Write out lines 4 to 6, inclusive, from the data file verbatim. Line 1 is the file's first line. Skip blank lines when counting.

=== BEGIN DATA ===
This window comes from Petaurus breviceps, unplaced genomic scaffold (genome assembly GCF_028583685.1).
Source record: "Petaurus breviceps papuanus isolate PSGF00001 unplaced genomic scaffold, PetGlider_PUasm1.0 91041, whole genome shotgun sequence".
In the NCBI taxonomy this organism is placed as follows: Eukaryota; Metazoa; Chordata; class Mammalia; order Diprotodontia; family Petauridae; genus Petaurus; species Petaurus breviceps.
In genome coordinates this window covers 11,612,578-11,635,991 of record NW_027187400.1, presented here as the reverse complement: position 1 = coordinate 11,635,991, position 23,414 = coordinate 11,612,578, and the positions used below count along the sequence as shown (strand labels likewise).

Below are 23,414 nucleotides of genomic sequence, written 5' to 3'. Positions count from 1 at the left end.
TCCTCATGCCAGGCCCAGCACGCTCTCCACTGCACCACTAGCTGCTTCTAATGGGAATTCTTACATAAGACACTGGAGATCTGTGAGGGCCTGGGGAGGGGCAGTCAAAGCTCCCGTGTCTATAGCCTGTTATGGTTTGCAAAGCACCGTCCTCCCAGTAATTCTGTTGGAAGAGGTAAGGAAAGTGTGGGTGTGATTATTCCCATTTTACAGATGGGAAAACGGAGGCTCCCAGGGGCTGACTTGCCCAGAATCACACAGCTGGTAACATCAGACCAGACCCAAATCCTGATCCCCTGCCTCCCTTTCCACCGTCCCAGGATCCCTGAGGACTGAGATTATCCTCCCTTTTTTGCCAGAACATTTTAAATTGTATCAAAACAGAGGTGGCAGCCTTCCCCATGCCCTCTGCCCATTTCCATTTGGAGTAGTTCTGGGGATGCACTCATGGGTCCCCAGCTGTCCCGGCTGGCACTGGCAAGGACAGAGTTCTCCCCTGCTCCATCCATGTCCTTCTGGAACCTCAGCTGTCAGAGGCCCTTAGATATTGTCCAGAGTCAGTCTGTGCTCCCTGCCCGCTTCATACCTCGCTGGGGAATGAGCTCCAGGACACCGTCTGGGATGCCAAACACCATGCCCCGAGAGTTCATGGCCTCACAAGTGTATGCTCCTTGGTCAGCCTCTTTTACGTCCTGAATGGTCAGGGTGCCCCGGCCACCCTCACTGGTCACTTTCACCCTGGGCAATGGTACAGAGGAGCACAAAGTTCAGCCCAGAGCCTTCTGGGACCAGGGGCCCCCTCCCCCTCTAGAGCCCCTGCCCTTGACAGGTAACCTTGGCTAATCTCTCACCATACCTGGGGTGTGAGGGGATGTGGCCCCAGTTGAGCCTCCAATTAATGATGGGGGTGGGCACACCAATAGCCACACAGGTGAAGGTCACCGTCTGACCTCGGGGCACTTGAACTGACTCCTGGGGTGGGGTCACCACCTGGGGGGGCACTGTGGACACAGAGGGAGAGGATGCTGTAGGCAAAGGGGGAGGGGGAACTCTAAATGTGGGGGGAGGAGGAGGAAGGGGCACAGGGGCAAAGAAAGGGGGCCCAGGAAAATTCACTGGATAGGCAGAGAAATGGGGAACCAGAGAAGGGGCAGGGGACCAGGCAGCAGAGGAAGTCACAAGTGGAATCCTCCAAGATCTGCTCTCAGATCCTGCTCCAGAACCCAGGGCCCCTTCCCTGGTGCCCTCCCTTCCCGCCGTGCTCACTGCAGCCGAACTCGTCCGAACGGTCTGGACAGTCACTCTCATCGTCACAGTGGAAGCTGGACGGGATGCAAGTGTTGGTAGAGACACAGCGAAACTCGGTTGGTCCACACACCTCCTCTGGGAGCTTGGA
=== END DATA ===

In genome coordinates this window covers 11,612,578-11,635,991 of record NW_027187400.1, presented here as the reverse complement: position 1 = coordinate 11,635,991, position 23,414 = coordinate 11,612,578, and the positions used below count along the sequence as shown (strand labels likewise).

Below are 23,414 nucleotides of genomic sequence, written 5' to 3'. Positions count from 1 at the left end.
TCCTCATGCCAGGCCCAGCACGCTCTCCACTGCACCACTAGCTGCTTCTAATGGGAATTCTTACATAAGACACTGGAGATCTGTGAGGGCCTGGGGAGGGGCAGTCAAAGCTCCCGTGTCTATAGCCTGTTATGGTTTGCAAAGCACCGTCCTCCCAGTAATTCTGTTGGAAGAGGTAAGGAAAGTGTGGGTGTGATTATTCCCATTTTACAGATGGGAAAACGGAGGCTCCCAGGGGCTGACTTGCCCAGAATCACACAGCTGGTAACATCAGACCAGACCCAAATCCTGATCCCCTGCCTCCCTTTCCACCGTCCCAGGATCCCTGAGGACTGAGATTATCCTCCCTTTTTTGCCAGAACATTTTAAATTGTATCAAAACAGAGGTGGCAGCCTTCCCCATGCCCTCTGCCCATTTCCATTTGGAGTAGTTCTGGGGATGCACTCATGGGTCCCCAGCTGTCCCGGCTGGCACTGGCAAGGACAGAGTTCTCCCCTGCTCCATCCATGTCCTTCTGGAACCTCAGCTGTCAGAGGCCCTTAGATATTGTCCAGAGTCAGTCTGTGCTCCCTGCCCGCTTCATACCTCGCTGGGGAATGAGCTCCAGGACACCGTCTGGGATGCCAAACACCATGCCCCGAGAGTTCATGGCCTCACAAGTGTATGCTCCTTGGTCAGCCTCTTTTACGTCCTGAATGGTCAGGGTGCCCCGGCCACCCTCACTGGTCACTTTCACCCTGGGCAATGGTACAGAGGAGCACAAAGTTCAGCCCAGAGCCTTCTGGGACCAGGGGCCCCCTCCCCCTCTAGAGCCCCTGCCCTTGACAGGTAACCTTGGCTAATCTCTCACCATACCTGGGGTGTGAGGGGATGTGGCCCCAGTTGAGCCTCCAATTAATGATGGGGGTGGGCACACCAATAGCCACACAGGTGAAGGTCACCGTCTGACCTCGGGGCACTTGAACTGACTCCTGGGGTGGGGTCACCACCTGGGGGGGCACTGTGGACACAGAGGGAGAGGATGCTGTAGGCAAAGGGGGAGGGGGAACTCTAAATGTGGGGGGAGGAGGAGGAAGGGGCACAGGGGCAAAGAAAGGGGGCCCAGGAAAATTCACTGGATAGGCAGAGAAATGGGGAACCAGAGAAGGGGCAGGGGACCAGGCAGCAGAGGAAGTCACAAGTGGAATCCTCCAAGATCTGCTCTCAGATCCTGCTCCAGAACCCAGGGCCCCTTCCCTGGTGCCCTCCCTTCCCGCCGTGCTCACTGCAGCCGAACTCGTCCGAACGGTCTGGACAGTCACTCTCATCGTCACAGTGGAAGCTGGACGGGATGCAAGTGTTGGTAGAGACACAGCGAAACTCGGTTGGTCCACACACCTCCTCTGGGAGCTTGGA